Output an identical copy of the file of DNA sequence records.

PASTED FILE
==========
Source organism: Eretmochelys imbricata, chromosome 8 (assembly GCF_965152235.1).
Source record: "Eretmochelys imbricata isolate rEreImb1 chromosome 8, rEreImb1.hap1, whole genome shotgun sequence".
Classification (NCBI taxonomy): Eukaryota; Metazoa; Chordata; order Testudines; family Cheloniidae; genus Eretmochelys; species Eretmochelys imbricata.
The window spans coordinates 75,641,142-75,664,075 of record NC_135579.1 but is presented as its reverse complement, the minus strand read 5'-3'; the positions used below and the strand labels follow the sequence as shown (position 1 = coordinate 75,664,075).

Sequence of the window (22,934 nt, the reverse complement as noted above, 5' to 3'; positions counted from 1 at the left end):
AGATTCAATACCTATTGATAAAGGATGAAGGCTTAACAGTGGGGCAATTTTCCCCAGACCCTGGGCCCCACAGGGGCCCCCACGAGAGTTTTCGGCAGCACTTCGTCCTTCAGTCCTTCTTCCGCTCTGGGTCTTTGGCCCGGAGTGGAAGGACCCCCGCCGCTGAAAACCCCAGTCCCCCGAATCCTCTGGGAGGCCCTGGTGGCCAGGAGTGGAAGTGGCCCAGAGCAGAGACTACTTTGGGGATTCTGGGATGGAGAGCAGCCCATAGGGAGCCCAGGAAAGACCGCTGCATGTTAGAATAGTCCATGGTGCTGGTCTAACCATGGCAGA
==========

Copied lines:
Source organism: Eretmochelys imbricata, chromosome 8 (assembly GCF_965152235.1).
Source record: "Eretmochelys imbricata isolate rEreImb1 chromosome 8, rEreImb1.hap1, whole genome shotgun sequence".
Classification (NCBI taxonomy): Eukaryota; Metazoa; Chordata; order Testudines; family Cheloniidae; genus Eretmochelys; species Eretmochelys imbricata.
The window spans coordinates 75,641,142-75,664,075 of record NC_135579.1 but is presented as its reverse complement, the minus strand read 5'-3'; the positions used below and the strand labels follow the sequence as shown (position 1 = coordinate 75,664,075).

Sequence of the window (22,934 nt, the reverse complement as noted above, 5' to 3'; positions counted from 1 at the left end):
AGATTCAATACCTATTGATAAAGGATGAAGGCTTAACAGTGGGGCAATTTTCCCCAGACCCTGGGCCCCACAGGGGCCCCCACGAGAGTTTTCGGCAGCACTTCGTCCTTCAGTCCTTCTTCCGCTCTGGGTCTTTGGCCCGGAGTGGAAGGACCCCCGCCGCTGAAAACCCCAGTCCCCCGAATCCTCTGGGAGGCCCTGGTGGCCAGGAGTGGAAGTGGCCCAGAGCAGAGACTACTTTGGGGATTCTGGGATGGAGAGCAGCCCATAGGGAGCCCAGGAAAGACCGCTGCATGTTAGAATAGTCCATGGTGCTGGTCTAACCATGGCAGA